July 25, 2013
by Rory Doyle
A crowd admires the new Mississippi Blues Trails Marker unveiled on Greasy Street in Ruleville on Tuesday. Many influential bluesman in the Delta performed along the once popular street.
RULEVILLE — The Mississippi Blues Trail erected its newest marker Tuesday in recognition of Ruleville's historic Greasy Street.
The notable marker was unveiled at the corner of Floyce and Front Streets, the area close to what is commonly referred to as Greasy Street.
Front Street was the first commercially developed zone in Ruleville, with its name stemming from its location fronting the railway line.
The block was supposedly nicknamed “Greasy Street” because years ago café owners would throw old grease on the street to keep down the dust.
Musicians would play on Saturday afternoons when the street was crowded with residents of nearby plantations who came to town to shop and relax.
"It's important to honor the people, places and things that contributed to blues in the Mississippi Delta — the birthplace of American music," said Allison Washington, Mississippi Development Authority Music Trails program manager.
"Ruleville lies in the heart of the Delta and a lot of blues musicians performed up and down this street. We want to make sure everyone recognizes the historical significance here."
Malcolm White, MDA Division of Tourism director, said you couldn't tell blues history without including Greasy Street.
"This district of Greasy Street was a very significant blues area," said White. "The stories of music that was played here and the musicians who passed through are very important to the community."
The city's plan was laid out in 1898, the year after the Yazoo Delta Railway (later part of the Illinois Central-owned Yazoo and Mississippi Delta line) extended its tracks northward from Moorhead.
It connected there with the east-west running Southern Railway in Mississippi — an intersection famous in blues lore as “where the Southern cross the Dog.”
With the arrival of the train, Ruleville’s population grew dramatically from 226 residents in 1900 to 1,022 in 1920, as did the population of plantations in the area.
Located a block south of the railway depot and across the tracks from several cotton gins, Greasy Street soon became an important destination for blues performers.
In the 1930s, Shaw native David “Honeyboy” Edwards recalls seeing Charley Patton, the most influential bluesman in the Delta, who lived at the Dockery Plantation four miles to the west.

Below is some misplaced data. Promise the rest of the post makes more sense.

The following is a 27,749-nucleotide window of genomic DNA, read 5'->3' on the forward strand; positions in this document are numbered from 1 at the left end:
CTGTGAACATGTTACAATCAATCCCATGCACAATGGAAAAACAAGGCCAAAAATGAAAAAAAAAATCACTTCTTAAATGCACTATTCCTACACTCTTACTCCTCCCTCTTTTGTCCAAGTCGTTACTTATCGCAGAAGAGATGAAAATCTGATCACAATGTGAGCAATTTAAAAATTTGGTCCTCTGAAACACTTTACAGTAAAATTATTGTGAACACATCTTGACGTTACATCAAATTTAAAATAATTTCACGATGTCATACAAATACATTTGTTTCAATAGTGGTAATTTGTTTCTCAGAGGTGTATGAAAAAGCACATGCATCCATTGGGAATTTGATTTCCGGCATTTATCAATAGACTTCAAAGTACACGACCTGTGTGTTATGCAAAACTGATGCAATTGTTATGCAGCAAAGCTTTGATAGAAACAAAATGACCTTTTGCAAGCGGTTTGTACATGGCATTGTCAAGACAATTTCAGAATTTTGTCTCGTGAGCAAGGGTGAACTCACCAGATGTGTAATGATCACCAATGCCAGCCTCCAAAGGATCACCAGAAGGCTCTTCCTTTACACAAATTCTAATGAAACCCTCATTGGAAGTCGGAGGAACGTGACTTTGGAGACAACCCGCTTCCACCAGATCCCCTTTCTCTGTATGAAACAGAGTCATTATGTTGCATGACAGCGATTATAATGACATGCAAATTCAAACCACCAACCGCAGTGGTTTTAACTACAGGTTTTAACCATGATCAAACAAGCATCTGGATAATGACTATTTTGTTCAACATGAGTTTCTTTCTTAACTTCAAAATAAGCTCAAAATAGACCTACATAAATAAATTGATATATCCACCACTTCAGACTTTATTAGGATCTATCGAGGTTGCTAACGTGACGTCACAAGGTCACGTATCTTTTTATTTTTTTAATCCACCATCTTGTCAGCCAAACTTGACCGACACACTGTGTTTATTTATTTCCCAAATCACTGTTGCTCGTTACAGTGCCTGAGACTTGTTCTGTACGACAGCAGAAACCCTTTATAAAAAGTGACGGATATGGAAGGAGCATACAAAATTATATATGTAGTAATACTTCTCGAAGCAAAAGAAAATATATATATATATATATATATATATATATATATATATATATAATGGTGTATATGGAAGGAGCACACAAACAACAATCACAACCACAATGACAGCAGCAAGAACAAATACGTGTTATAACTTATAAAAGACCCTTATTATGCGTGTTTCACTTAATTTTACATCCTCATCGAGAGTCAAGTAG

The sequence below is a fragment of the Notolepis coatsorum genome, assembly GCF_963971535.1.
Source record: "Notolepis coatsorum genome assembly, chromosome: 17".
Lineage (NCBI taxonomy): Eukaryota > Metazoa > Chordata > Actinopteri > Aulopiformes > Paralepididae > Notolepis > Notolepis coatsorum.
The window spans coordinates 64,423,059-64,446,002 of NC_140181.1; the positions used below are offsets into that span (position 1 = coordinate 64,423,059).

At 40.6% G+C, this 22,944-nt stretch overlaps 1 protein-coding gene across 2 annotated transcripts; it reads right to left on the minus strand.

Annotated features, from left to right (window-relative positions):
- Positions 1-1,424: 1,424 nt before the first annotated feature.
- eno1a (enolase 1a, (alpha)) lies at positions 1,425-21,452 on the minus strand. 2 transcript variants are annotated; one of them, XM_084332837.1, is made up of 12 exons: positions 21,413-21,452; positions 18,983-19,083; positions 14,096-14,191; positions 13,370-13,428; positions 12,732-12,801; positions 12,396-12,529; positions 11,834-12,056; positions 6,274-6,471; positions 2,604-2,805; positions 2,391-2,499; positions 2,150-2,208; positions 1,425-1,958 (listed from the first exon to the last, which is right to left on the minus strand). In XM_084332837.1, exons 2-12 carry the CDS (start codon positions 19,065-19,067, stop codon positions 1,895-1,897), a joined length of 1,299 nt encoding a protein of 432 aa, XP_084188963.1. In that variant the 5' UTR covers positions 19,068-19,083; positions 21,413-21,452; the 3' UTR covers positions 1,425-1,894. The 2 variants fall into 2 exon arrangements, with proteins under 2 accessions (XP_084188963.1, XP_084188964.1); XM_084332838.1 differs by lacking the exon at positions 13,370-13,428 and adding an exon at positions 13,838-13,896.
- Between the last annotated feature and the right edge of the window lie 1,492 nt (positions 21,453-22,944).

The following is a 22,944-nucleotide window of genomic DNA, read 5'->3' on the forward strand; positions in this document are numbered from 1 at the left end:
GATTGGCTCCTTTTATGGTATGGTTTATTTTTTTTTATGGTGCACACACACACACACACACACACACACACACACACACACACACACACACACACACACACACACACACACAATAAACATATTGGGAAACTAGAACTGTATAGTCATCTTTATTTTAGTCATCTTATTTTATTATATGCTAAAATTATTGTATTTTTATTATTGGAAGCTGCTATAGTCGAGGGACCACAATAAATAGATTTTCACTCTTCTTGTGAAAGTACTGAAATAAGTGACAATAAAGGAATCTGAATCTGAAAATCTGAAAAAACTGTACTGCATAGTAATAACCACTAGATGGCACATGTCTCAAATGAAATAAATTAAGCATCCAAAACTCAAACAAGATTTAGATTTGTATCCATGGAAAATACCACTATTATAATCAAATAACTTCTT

Edwards always played on Greasy Street together with Howlin’ Wolf, aka Chester Arthur Burnett, who lived at the Young and Morrow Plantation between Ruleville and Doddsville.
The main musical establishment on Greasy Street for many years was Mack’s Colored Cafe, operated by McKinley Harvey. During the segregation era, the Annex Theatre also catered to African Americans.
The block also housed two grocery stores run by people of Chinese descent, which were found throughout the Delta: Jim Kee opened his store in 1918, and from 1965 to 2011, it was run by Kan and May Jee as Kan’s Food Market.
James Jee operated the adjacent Jee and Company store between 1940 and 1989.
Among the many clubs that operated on Greasy Street over the years, Club Black Castle, which also housed Mr. Fugee’s Bar and Grill, hosted the most prominent performers.
In addition to Ruleville native Jimmy Rogers, who has his own Blues Trail marker in town, musicians who were born or lived in Ruleville included Charley Patton associate Ben Maree, one of many artists that folklorist David Evans identified as playing in a local blues style he called the “Drew tradition.”
Others include Chicago-based vocalist and bassist Hayes Ware (1927-1987); vocalist Jeanne Carroll (1931-2011), who performed on multiple continents; Clyde “T-Bone” Richardson; Olin “Grandad” Hughes; and vocalist/guitarist Jerry “Duff” Dorrough (1952-2012), who was adept at blues, soul, gospel and country.
"On a personal note, it's very bittersweet coming to Ruleville and Duff is not here — except in spirit," said White. "Ruleville and Duff are inseparable."
Tuesday's unveiling marks the 171 sign on the Mississippi Blues Trail, a program of the MDA's Tourism Division.
It is seen as a museum without walls taking visitors on a musical history journey through Mississippi and beyond.
The trail started with the first official marker in Holly Ridge, the resting place of blues guitarist Charley Patton, and winds its way to sites honoring B.B. King, Muddy Waters, Son House and others.
Out-of-state markers are located in Chicago; Memphis; Los Angeles; Muscle Shoals, Ala.; Ferriday, La.; Helena, Ark.; Rockland, Maine; Grafton, Wis.; and Tallahassee, Fla. The first international marker was erected in Notodden, Norway in 2012.
For more information about the Mississippi Blues Trail, visit www.msbluestrail.org, explore the state’s official tourism website, www.VisitMississippi.org, or contact Allison Washington at 601.359.3297.
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